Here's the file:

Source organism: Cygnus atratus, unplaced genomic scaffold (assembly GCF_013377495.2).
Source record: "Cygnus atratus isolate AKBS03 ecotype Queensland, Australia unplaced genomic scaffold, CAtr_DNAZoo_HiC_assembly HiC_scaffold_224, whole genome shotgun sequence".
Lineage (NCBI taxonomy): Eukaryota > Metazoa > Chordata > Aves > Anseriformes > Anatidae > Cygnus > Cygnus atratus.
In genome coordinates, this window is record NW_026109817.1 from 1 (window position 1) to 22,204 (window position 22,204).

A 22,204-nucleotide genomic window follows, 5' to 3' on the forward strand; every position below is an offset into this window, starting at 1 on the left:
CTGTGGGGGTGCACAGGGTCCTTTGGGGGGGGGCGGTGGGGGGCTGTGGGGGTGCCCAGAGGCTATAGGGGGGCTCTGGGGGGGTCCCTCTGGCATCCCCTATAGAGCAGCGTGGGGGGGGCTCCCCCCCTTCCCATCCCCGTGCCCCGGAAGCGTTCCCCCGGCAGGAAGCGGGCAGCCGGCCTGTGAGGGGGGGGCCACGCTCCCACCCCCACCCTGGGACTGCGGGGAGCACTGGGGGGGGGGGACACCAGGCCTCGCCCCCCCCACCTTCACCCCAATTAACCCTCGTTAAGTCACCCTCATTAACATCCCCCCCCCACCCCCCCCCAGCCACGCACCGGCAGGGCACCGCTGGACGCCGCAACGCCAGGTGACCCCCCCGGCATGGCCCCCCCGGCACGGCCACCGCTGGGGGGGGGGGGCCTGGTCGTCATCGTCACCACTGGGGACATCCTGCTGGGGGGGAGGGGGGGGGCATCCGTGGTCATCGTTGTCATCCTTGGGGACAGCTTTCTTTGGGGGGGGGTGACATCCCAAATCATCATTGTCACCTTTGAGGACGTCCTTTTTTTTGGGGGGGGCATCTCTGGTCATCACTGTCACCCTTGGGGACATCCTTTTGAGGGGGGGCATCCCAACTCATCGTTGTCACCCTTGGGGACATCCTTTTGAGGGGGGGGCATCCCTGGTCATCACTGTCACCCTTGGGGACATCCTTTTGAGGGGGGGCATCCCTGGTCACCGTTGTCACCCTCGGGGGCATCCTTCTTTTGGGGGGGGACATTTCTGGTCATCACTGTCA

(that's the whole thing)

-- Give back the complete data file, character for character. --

Source organism: Cygnus atratus, unplaced genomic scaffold (assembly GCF_013377495.2).
Source record: "Cygnus atratus isolate AKBS03 ecotype Queensland, Australia unplaced genomic scaffold, CAtr_DNAZoo_HiC_assembly HiC_scaffold_224, whole genome shotgun sequence".
Lineage (NCBI taxonomy): Eukaryota > Metazoa > Chordata > Aves > Anseriformes > Anatidae > Cygnus > Cygnus atratus.
In genome coordinates, this window is record NW_026109817.1 from 1 (window position 1) to 22,204 (window position 22,204).

A 22,204-nucleotide genomic window follows, 5' to 3' on the forward strand; every position below is an offset into this window, starting at 1 on the left:
CTGTGGGGGTGCACAGGGTCCTTTGGGGGGGGGCGGTGGGGGGCTGTGGGGGTGCCCAGAGGCTATAGGGGGGCTCTGGGGGGGTCCCTCTGGCATCCCCTATAGAGCAGCGTGGGGGGGGCTCCCCCCCTTCCCATCCCCGTGCCCCGGAAGCGTTCCCCCGGCAGGAAGCGGGCAGCCGGCCTGTGAGGGGGGGGCCACGCTCCCACCCCCACCCTGGGACTGCGGGGAGCACTGGGGGGGGGGGACACCAGGCCTCGCCCCCCCCACCTTCACCCCAATTAACCCTCGTTAAGTCACCCTCATTAACATCCCCCCCCCACCCCCCCCCAGCCACGCACCGGCAGGGCACCGCTGGACGCCGCAACGCCAGGTGACCCCCCCGGCATGGCCCCCCCGGCACGGCCACCGCTGGGGGGGGGGGGCCTGGTCGTCATCGTCACCACTGGGGACATCCTGCTGGGGGGGAGGGGGGGGGCATCCGTGGTCATCGTTGTCATCCTTGGGGACAGCTTTCTTTGGGGGGGGGTGACATCCCAAATCATCATTGTCACCTTTGAGGACGTCCTTTTTTTTGGGGGGGGCATCTCTGGTCATCACTGTCACCCTTGGGGACATCCTTTTGAGGGGGGGCATCCCAACTCATCGTTGTCACCCTTGGGGACATCCTTTTGAGGGGGGGGCATCCCTGGTCATCACTGTCACCCTTGGGGACATCCTTTTGAGGGGGGGCATCCCTGGTCACCGTTGTCACCCTCGGGGGCATCCTTCTTTTGGGGGGGGACATTTCTGGTCATCACTGTCA